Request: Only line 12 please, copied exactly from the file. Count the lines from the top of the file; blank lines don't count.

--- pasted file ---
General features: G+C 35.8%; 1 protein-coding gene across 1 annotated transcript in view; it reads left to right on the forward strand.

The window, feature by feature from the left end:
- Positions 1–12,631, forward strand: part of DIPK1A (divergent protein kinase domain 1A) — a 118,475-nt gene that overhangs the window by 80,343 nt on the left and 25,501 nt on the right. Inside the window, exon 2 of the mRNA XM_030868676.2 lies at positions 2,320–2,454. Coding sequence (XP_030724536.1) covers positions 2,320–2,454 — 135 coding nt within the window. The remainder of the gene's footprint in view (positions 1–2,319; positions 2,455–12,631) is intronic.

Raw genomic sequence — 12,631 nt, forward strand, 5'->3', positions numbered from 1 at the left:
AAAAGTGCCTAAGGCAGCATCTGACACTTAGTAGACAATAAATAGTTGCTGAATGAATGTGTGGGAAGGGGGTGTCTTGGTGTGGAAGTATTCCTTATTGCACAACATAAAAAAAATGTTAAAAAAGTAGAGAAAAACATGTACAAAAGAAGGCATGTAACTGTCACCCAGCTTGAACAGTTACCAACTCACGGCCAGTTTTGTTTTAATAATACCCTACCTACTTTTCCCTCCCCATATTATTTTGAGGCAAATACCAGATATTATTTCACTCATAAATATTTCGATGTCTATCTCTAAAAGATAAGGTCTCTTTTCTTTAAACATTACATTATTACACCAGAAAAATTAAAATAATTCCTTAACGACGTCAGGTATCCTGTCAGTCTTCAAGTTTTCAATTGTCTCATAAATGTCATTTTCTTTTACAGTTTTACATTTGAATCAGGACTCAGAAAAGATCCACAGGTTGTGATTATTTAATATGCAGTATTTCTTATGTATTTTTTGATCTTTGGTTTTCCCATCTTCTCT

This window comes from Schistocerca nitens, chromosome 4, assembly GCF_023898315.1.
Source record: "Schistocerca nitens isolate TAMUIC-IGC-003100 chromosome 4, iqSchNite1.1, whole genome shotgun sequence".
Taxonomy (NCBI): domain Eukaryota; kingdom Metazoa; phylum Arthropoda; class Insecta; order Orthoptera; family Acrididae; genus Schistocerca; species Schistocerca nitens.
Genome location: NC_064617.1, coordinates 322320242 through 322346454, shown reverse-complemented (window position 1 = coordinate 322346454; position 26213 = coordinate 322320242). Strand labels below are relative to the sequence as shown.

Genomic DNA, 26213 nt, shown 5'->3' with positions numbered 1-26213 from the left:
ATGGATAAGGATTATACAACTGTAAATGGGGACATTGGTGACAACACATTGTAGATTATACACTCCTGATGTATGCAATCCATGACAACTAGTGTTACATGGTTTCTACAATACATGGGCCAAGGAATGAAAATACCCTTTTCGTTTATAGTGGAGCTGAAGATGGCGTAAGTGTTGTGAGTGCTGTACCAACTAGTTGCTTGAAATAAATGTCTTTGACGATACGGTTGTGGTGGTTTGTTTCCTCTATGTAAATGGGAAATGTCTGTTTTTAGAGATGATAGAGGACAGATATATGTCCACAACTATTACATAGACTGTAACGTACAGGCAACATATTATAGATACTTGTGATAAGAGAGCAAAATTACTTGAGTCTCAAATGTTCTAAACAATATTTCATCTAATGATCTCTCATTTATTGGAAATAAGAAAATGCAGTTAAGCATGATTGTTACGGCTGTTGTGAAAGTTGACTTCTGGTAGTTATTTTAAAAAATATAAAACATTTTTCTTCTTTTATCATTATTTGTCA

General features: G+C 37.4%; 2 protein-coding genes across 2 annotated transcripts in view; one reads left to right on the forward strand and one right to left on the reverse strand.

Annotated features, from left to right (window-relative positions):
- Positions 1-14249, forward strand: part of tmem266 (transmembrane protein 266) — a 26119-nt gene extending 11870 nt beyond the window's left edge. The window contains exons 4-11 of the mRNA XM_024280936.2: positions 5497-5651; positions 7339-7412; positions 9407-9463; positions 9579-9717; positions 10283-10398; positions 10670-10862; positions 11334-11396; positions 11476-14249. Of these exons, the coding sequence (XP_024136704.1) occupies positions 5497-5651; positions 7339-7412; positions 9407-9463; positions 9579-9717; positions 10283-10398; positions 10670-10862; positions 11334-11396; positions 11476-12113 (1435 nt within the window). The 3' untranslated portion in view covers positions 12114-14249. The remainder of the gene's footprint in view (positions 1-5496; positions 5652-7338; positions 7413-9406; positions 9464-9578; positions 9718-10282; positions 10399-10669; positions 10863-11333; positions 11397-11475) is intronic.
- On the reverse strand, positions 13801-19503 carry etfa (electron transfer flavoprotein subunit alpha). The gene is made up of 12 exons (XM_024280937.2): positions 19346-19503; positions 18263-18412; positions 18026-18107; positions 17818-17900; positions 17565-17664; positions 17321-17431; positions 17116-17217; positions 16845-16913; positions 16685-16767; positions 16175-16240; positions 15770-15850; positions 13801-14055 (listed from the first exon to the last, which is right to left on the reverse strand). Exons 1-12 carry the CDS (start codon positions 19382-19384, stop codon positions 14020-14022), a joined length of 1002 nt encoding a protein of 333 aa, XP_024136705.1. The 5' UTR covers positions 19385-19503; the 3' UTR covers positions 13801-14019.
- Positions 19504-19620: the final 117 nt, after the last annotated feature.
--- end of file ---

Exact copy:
General features: G+C 37.4%; 2 protein-coding genes across 2 annotated transcripts in view; one reads left to right on the forward strand and one right to left on the reverse strand.